The asymptotic shape theorem for some versions of the contact process
The first aim of the talk is the introduce our guest star: the contact process. Then I will focus on the case of the supercritical contact process on Zd,where, conditionaly on survival, the growth of the contact process starting from a finite configuration is governed by a shape theorem. I will try to explain the main ingredients of the proof, possible extensions to some random environments and still open questions. In the last part of the talk, Il will try to present current questions about the contact process and its variations, beyond the Zd case.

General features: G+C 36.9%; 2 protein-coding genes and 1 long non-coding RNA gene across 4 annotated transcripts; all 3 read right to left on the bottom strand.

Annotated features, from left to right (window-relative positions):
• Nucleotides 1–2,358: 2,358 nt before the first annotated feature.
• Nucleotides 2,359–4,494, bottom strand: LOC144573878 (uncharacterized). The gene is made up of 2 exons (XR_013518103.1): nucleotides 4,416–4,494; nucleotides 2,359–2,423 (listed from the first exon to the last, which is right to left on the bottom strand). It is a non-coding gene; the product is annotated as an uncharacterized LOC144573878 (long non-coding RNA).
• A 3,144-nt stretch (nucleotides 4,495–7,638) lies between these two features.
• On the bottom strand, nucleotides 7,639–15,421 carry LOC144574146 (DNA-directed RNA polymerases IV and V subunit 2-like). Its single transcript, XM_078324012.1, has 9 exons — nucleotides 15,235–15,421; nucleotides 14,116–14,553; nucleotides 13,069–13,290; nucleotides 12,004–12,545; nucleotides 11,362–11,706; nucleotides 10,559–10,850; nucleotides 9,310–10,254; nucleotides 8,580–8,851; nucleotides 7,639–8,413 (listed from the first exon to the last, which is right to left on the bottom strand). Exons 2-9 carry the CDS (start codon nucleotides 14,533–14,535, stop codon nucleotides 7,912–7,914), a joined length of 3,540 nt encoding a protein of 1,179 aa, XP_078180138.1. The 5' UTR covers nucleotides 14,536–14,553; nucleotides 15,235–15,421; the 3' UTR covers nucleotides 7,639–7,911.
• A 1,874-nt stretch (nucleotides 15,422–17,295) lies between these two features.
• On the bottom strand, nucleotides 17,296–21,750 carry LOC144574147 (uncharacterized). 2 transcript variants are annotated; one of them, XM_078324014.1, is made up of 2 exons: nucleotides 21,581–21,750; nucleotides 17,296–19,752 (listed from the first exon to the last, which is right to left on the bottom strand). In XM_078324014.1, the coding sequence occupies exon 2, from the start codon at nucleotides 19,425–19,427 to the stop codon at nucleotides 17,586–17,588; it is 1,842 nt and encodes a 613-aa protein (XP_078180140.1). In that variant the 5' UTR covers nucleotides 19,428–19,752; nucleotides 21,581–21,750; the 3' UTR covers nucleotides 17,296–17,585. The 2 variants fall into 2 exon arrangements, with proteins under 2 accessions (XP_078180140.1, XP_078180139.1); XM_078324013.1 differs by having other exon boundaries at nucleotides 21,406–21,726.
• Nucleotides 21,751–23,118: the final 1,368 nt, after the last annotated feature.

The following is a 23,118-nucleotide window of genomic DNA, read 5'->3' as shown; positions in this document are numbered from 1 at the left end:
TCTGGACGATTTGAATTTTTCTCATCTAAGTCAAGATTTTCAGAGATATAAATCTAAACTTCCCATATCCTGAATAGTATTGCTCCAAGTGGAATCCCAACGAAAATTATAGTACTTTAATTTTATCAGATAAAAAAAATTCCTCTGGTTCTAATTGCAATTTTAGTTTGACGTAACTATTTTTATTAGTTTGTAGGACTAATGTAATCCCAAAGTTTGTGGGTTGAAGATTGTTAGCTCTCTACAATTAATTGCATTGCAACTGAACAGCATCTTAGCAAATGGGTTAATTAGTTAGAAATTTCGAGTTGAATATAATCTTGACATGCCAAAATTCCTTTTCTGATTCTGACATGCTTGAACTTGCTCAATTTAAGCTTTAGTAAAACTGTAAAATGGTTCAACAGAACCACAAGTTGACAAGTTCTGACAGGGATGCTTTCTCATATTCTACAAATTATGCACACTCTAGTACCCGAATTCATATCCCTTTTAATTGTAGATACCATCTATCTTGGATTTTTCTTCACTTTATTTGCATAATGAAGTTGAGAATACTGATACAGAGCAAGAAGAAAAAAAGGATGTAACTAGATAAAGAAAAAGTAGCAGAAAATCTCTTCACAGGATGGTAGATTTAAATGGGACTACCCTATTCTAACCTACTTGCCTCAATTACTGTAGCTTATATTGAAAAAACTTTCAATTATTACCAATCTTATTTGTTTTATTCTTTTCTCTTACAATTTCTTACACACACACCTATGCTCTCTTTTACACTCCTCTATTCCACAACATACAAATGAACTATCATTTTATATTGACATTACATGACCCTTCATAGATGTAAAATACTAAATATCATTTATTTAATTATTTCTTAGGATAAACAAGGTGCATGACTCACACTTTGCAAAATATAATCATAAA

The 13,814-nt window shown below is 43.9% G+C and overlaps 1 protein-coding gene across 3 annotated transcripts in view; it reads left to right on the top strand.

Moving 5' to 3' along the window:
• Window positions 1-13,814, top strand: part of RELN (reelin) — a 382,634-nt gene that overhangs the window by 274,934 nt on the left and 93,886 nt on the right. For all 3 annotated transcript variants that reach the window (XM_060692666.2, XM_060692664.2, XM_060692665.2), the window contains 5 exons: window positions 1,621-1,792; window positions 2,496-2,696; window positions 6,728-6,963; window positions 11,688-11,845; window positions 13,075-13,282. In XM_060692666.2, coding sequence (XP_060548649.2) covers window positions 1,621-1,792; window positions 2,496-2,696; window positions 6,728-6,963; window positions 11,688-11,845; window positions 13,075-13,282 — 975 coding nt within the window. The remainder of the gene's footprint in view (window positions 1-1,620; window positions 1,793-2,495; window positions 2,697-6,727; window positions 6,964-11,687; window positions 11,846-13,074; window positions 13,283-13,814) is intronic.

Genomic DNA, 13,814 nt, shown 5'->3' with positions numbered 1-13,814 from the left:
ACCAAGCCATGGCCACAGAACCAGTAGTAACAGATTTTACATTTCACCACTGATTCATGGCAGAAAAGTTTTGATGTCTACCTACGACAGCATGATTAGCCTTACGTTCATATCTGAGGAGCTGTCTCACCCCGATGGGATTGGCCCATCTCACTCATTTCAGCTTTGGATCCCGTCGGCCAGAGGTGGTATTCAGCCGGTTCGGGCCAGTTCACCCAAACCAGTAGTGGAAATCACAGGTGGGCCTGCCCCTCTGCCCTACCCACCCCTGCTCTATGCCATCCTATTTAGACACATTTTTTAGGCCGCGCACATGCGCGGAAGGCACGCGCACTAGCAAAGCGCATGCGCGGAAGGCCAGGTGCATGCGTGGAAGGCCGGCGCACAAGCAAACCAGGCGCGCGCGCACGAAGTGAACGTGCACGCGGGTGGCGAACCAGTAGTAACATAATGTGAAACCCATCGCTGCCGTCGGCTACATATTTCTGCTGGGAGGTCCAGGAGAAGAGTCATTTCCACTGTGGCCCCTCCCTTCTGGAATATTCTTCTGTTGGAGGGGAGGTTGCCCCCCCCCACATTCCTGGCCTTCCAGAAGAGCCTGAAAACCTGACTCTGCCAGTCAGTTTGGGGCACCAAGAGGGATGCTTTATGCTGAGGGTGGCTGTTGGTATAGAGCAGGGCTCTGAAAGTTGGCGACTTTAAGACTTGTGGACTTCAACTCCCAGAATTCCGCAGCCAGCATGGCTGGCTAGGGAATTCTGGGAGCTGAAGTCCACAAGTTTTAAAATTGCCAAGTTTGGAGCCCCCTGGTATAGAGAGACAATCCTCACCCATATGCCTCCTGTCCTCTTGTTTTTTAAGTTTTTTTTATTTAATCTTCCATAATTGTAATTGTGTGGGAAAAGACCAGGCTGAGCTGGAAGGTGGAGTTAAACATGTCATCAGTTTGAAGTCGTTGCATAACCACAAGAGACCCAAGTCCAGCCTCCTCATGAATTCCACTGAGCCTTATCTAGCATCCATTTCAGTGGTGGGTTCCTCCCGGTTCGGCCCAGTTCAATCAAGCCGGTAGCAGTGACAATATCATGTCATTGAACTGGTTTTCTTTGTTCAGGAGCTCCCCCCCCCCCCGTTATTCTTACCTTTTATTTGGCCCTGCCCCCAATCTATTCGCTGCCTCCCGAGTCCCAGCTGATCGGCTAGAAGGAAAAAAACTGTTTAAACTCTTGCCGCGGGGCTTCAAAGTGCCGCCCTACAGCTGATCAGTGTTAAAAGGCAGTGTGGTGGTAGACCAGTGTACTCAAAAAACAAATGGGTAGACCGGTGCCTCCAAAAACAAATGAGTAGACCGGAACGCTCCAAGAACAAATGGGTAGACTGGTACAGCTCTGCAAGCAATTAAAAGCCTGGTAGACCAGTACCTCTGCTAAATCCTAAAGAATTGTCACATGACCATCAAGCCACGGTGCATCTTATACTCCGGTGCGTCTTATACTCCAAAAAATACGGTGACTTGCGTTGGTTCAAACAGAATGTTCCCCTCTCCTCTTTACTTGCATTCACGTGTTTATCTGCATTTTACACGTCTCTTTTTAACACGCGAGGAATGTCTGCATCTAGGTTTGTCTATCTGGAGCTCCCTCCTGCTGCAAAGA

Bruno Schapira, Institut de Mathématiques de Marseille (I2M), AixMarseille Université, France Contact process on a dynamic random regular graph We consider the contact process on a dynamic random regular graph. We show that there exists a critical value for the infection parameter, below which the contact process dies out in a time which is logarithmic in the size of the graph. This completes an earlier result of da Silva, Oliveira and Valesin, showing that above this critical value, the process survives a time exponential in the size of the graph.  Marco Seiler, Frankfurt Institute for Advanced Studies (FIAS) and Goethe University Frankfurt, Germany Asymptotic behaviour of the contact process in an evolving random environment We study a contact process in an evolving (edge) random environment on (infinite) connected and transitive graphs. We assume that the evolving random environment is described by an autonomous ergodic spin systems with finite range, for example by dynamical percolation. This background process determines which edges are open or closed for infections.  Daniel Valesin, University of Warwick, United Kingdom The interchangeandcontact process We introduce a process called the interchangeandcontact process, which is defined on an arbitrary graph as follows. At any point in time, vertices are in one of three states: empty, occupied by a healthy individual, or occupied by an infected individual. Infected individuals recover with rate 1 and infect healthy individuals in neighboring vertices with rate lambda. Additionally, each edge has a clock with rate v, and when this clock rings, the states of the two vertices of the edge are exchanged. This means that particles perform an interchange process with rate v, moving around and, when infected, carrying the infection with them. We study this process on Z^d, with an initial configuration where there is an infected particle at the origin, and every other vertex contains a healthy particle with probability p and is empty with probability 1p. We define lambda_c(v, p) as the infimum of the values of lambda for which the process survives with positive probability. We prove results about the asymptotic behavior of \lambda_c when p is fixed and v is taken to zero and to infinity.  Sonia Velasco, Université ParisCité, France Extinction and survival in inherited sterility We introduce an interacting particle system which models the inherited sterility method. Individuals evolve on Z^d according to a contact process with parameter lambda > 0. With probability p in [0,1] an offspring is fertile and can give birth to other individuals at rate lambda. With probability 1p, an offspring is sterile and blocks the site it sits on until it dies. The goal is to prove that at fixed lambda, the system survives for large enough p and dies out for small enough p. The model is not attractive, since an increase of fertile individuals potentially causes that of sterile ones. However, thanks to a comparison argument with attractive models, we are able to answer our question.